Requests for dynamic and personalized content increasingly dominate current-day Internet traffic, driven both by a growth in dynamic web services and a ``trickle-down'' effect stemming from the effectiveness of caches and content-distribution networks at serving static content. To efficiently serve this trend, several server-side and cache-side techniques have recently been proposed. Although such techniques, which exploit different forms of reuse at the sub-document level, appear promising, a significant impediment to their widespread deployment is (1) the absence of good models describing characteristics of dynamic web content, and (2) the lack of effective synthetic content generators, which reduce the effort involved in verifying the effectiveness of a proposed solution.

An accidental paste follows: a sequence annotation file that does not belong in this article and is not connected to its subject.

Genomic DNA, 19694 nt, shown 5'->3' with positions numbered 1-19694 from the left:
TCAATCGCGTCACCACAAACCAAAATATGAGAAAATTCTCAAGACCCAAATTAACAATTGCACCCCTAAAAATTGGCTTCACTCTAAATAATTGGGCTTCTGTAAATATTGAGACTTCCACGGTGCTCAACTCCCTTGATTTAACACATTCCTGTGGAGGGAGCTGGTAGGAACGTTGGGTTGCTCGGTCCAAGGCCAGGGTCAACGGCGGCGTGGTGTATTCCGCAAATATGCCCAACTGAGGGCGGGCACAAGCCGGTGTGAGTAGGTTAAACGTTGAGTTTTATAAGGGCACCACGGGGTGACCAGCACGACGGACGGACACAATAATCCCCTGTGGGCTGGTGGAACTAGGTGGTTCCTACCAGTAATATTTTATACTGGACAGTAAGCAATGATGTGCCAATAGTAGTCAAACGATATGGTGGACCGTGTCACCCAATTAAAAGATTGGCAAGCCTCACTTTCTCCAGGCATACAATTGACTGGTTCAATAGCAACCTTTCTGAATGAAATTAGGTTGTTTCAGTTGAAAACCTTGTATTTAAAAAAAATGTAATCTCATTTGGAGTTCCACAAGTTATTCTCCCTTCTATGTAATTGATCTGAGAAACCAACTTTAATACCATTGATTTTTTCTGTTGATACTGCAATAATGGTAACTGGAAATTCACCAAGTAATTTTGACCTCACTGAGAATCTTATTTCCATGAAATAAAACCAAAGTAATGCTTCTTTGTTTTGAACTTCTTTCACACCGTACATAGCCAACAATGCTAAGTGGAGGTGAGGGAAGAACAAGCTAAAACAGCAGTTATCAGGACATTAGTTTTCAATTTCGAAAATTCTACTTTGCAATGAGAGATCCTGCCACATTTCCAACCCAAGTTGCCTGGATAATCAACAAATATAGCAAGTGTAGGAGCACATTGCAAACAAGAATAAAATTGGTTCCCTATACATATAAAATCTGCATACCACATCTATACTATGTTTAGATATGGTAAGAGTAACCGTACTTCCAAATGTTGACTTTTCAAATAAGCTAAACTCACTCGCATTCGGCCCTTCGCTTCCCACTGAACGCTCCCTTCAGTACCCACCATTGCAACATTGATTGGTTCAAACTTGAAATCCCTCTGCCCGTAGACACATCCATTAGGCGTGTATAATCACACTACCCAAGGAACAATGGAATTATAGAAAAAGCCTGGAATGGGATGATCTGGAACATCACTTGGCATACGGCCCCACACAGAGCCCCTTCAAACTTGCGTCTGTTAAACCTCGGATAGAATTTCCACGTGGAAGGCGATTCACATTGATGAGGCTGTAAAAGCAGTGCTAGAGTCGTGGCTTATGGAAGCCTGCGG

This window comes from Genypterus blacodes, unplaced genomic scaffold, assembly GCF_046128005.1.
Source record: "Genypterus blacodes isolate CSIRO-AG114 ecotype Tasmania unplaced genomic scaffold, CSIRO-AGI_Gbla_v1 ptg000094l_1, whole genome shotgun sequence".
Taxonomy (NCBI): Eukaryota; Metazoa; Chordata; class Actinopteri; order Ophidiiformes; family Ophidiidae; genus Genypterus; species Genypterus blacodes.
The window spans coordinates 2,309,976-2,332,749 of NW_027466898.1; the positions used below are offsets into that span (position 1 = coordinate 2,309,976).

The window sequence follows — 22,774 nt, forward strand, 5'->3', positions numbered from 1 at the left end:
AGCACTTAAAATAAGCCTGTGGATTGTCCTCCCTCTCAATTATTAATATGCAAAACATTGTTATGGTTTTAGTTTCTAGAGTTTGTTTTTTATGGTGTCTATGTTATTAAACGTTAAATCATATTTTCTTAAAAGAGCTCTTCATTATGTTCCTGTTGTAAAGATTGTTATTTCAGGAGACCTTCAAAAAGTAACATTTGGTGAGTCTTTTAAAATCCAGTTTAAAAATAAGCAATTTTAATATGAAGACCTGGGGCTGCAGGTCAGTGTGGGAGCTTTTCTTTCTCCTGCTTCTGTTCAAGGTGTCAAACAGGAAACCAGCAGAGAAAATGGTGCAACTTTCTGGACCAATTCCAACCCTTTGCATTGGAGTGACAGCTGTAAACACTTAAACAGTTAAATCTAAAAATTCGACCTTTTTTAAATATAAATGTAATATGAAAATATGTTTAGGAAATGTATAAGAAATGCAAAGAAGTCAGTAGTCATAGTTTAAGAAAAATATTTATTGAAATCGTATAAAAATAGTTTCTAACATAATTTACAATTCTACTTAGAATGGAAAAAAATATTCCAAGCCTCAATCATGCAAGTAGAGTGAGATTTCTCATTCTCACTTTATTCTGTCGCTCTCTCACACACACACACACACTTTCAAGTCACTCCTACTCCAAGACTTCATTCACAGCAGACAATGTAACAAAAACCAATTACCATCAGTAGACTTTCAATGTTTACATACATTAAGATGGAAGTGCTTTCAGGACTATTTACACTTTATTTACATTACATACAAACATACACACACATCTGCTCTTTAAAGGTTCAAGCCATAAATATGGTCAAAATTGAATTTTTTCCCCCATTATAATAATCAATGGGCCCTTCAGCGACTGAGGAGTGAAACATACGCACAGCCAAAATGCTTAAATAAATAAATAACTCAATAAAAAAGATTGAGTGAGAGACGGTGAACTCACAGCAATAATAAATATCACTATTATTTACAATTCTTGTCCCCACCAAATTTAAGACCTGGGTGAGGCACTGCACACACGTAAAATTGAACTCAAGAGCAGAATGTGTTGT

This paper addresses both of these shortcomings. Its primary contribution is a set of models that capture the characteristics of dynamic content both in terms of independent parameters such as the distributions of object sizes and their freshness times, as well as derived parameters such as content reusability across time and linked documents. These models are derived from an analysis of the content from six representative news and e-commerce sites, using both size-based and level-based splitting techniques to infer document objects. A secondary contribution is a Tomcat-based dynamic content emulator, which uses these models to generate ESI-based dynamic content and serve requests for whole document and separate objects. To validate both the models and the design of the content emulator, we compare the bandwidth requirements seen by an idealized cache simulator that is driven by both the real trace and emulated content. Our simulation results verify that the output of the content emulator effectively and efficiently models real content.